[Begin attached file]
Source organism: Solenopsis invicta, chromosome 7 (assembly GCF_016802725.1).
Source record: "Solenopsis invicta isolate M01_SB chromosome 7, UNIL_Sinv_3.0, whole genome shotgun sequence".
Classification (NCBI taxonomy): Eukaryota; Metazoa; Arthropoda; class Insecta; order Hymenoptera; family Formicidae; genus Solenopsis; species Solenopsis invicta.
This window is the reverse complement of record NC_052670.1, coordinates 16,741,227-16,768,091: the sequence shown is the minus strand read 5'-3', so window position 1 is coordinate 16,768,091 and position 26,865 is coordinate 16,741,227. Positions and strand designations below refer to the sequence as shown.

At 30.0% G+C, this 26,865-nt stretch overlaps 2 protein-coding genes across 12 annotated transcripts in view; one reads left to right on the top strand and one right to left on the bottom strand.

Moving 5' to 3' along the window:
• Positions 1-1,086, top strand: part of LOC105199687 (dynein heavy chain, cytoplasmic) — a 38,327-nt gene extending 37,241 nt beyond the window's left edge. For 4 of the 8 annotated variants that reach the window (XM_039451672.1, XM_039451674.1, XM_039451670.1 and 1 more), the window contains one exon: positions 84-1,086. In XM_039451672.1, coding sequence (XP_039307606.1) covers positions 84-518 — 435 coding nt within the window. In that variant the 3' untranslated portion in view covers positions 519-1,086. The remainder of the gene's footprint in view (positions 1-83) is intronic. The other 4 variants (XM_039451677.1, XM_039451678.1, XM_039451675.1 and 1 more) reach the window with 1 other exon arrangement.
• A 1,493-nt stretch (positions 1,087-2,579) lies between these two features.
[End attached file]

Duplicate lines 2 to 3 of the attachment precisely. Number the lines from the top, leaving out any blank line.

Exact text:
Source record: "Solenopsis invicta isolate M01_SB chromosome 7, UNIL_Sinv_3.0, whole genome shotgun sequence".
Classification (NCBI taxonomy): Eukaryota; Metazoa; Arthropoda; class Insecta; order Hymenoptera; family Formicidae; genus Solenopsis; species Solenopsis invicta.